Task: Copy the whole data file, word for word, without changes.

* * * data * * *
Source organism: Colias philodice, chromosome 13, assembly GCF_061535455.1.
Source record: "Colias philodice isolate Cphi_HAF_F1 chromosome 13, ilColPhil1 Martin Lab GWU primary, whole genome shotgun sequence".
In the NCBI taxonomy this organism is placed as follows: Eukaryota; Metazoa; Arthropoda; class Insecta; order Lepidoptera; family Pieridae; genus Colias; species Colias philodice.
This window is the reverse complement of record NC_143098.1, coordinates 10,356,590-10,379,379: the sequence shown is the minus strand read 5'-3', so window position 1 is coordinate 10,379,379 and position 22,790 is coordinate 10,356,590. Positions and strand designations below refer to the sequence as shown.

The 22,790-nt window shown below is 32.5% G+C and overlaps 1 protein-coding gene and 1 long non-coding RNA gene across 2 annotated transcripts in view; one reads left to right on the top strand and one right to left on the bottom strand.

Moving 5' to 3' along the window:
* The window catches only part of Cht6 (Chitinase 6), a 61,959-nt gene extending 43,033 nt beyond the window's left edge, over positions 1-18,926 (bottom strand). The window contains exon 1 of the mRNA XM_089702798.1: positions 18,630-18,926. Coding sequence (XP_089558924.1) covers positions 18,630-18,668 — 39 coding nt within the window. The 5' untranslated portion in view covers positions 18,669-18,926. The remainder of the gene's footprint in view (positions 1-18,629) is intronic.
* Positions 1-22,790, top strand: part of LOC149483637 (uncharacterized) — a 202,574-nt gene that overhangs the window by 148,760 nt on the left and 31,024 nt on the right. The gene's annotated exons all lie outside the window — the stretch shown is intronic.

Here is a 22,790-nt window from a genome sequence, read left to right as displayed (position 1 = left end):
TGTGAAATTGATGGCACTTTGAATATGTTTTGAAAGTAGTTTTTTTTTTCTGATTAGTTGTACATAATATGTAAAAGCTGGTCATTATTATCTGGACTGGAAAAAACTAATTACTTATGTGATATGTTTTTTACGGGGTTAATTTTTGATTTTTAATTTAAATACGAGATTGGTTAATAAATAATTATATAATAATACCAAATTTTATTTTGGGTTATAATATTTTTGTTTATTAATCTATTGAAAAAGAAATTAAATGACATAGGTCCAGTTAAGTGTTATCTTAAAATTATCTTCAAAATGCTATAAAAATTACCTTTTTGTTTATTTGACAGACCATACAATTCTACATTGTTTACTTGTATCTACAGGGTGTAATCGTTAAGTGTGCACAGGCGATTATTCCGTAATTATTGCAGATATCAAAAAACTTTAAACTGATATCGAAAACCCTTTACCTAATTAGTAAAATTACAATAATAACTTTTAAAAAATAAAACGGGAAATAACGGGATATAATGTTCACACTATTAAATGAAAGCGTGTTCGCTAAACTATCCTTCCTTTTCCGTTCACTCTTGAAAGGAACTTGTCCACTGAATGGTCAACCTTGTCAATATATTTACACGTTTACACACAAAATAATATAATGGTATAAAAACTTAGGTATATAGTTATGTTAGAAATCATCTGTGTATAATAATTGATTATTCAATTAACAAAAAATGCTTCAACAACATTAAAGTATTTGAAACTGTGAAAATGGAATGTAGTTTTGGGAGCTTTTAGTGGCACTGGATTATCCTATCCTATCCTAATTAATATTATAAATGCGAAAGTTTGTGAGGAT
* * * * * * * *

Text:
Source organism: Colias philodice, chromosome 13, assembly GCF_061535455.1.
Source record: "Colias philodice isolate Cphi_HAF_F1 chromosome 13, ilColPhil1 Martin Lab GWU primary, whole genome shotgun sequence".
In the NCBI taxonomy this organism is placed as follows: Eukaryota; Metazoa; Arthropoda; class Insecta; order Lepidoptera; family Pieridae; genus Colias; species Colias philodice.
This window is the reverse complement of record NC_143098.1, coordinates 10,356,590-10,379,379: the sequence shown is the minus strand read 5'-3', so window position 1 is coordinate 10,379,379 and position 22,790 is coordinate 10,356,590. Positions and strand designations below refer to the sequence as shown.

The 22,790-nt window shown below is 32.5% G+C and overlaps 1 protein-coding gene and 1 long non-coding RNA gene across 2 annotated transcripts in view; one reads left to right on the top strand and one right to left on the bottom strand.

Moving 5' to 3' along the window:
* The window catches only part of Cht6 (Chitinase 6), a 61,959-nt gene extending 43,033 nt beyond the window's left edge, over positions 1-18,926 (bottom strand). The window contains exon 1 of the mRNA XM_089702798.1: positions 18,630-18,926. Coding sequence (XP_089558924.1) covers positions 18,630-18,668 — 39 coding nt within the window. The 5' untranslated portion in view covers positions 18,669-18,926. The remainder of the gene's footprint in view (positions 1-18,629) is intronic.
* Positions 1-22,790, top strand: part of LOC149483637 (uncharacterized) — a 202,574-nt gene that overhangs the window by 148,760 nt on the left and 31,024 nt on the right. The gene's annotated exons all lie outside the window — the stretch shown is intronic.

Here is a 22,790-nt window from a genome sequence, read left to right as displayed (position 1 = left end):
TGTGAAATTGATGGCACTTTGAATATGTTTTGAAAGTAGTTTTTTTTTTCTGATTAGTTGTACATAATATGTAAAAGCTGGTCATTATTATCTGGACTGGAAAAAACTAATTACTTATGTGATATGTTTTTTACGGGGTTAATTTTTGATTTTTAATTTAAATACGAGATTGGTTAATAAATAATTATATAATAATACCAAATTTTATTTTGGGTTATAATATTTTTGTTTATTAATCTATTGAAAAAGAAATTAAATGACATAGGTCCAGTTAAGTGTTATCTTAAAATTATCTTCAAAATGCTATAAAAATTACCTTTTTGTTTATTTGACAGACCATACAATTCTACATTGTTTACTTGTATCTACAGGGTGTAATCGTTAAGTGTGCACAGGCGATTATTCCGTAATTATTGCAGATATCAAAAAACTTTAAACTGATATCGAAAACCCTTTACCTAATTAGTAAAATTACAATAATAACTTTTAAAAAATAAAACGGGAAATAACGGGATATAATGTTCACACTATTAAATGAAAGCGTGTTCGCTAAACTATCCTTCCTTTTCCGTTCACTCTTGAAAGGAACTTGTCCACTGAATGGTCAACCTTGTCAATATATTTACACGTTTACACACAAAATAATATAATGGTATAAAAACTTAGGTATATAGTTATGTTAGAAATCATCTGTGTATAATAATTGATTATTCAATTAACAAAAAATGCTTCAACAACATTAAAGTATTTGAAACTGTGAAAATGGAATGTAGTTTTGGGAGCTTTTAGTGGCACTGGATTATCCTATCCTATCCTAATTAATATTATAAATGCGAAAGTTTGTGAGGAT